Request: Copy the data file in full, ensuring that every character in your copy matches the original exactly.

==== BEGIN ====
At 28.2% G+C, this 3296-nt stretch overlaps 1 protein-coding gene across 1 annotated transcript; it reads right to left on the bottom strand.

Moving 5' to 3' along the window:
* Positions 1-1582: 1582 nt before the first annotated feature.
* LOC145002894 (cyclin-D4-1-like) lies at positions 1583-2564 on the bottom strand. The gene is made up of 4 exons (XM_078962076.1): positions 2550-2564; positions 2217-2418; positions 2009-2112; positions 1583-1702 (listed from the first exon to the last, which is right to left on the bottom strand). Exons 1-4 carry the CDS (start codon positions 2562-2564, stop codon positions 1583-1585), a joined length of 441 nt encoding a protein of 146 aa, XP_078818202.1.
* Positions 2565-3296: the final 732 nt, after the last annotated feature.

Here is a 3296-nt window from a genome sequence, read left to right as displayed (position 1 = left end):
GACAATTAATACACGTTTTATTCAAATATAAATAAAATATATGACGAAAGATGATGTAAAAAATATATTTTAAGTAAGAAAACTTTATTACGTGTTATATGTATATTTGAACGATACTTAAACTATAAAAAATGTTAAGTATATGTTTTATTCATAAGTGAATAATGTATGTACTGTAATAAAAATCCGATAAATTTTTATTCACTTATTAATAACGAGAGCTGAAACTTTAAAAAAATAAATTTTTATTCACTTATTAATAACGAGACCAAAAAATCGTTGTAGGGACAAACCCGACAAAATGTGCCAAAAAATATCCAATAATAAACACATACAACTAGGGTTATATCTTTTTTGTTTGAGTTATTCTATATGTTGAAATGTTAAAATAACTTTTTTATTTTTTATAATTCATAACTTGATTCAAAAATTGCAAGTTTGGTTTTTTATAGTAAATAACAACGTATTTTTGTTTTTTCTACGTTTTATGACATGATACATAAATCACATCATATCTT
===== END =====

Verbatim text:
At 28.2% G+C, this 3296-nt stretch overlaps 1 protein-coding gene across 1 annotated transcript; it reads right to left on the bottom strand.

Moving 5' to 3' along the window:
* Positions 1-1582: 1582 nt before the first annotated feature.
* LOC145002894 (cyclin-D4-1-like) lies at positions 1583-2564 on the bottom strand. The gene is made up of 4 exons (XM_078962076.1): positions 2550-2564; positions 2217-2418; positions 2009-2112; positions 1583-1702 (listed from the first exon to the last, which is right to left on the bottom strand). Exons 1-4 carry the CDS (start codon positions 2562-2564, stop codon positions 1583-1585), a joined length of 441 nt encoding a protein of 146 aa, XP_078818202.1.
* Positions 2565-3296: the final 732 nt, after the last annotated feature.

Here is a 3296-nt window from a genome sequence, read left to right as displayed (position 1 = left end):
GACAATTAATACACGTTTTATTCAAATATAAATAAAATATATGACGAAAGATGATGTAAAAAATATATTTTAAGTAAGAAAACTTTATTACGTGTTATATGTATATTTGAACGATACTTAAACTATAAAAAATGTTAAGTATATGTTTTATTCATAAGTGAATAATGTATGTACTGTAATAAAAATCCGATAAATTTTTATTCACTTATTAATAACGAGAGCTGAAACTTTAAAAAAATAAATTTTTATTCACTTATTAATAACGAGACCAAAAAATCGTTGTAGGGACAAACCCGACAAAATGTGCCAAAAAATATCCAATAATAAACACATACAACTAGGGTTATATCTTTTTTGTTTGAGTTATTCTATATGTTGAAATGTTAAAATAACTTTTTTATTTTTTATAATTCATAACTTGATTCAAAAATTGCAAGTTTGGTTTTTTATAGTAAATAACAACGTATTTTTGTTTTTTCTACGTTTTATGACATGATACATAAATCACATCATATCTT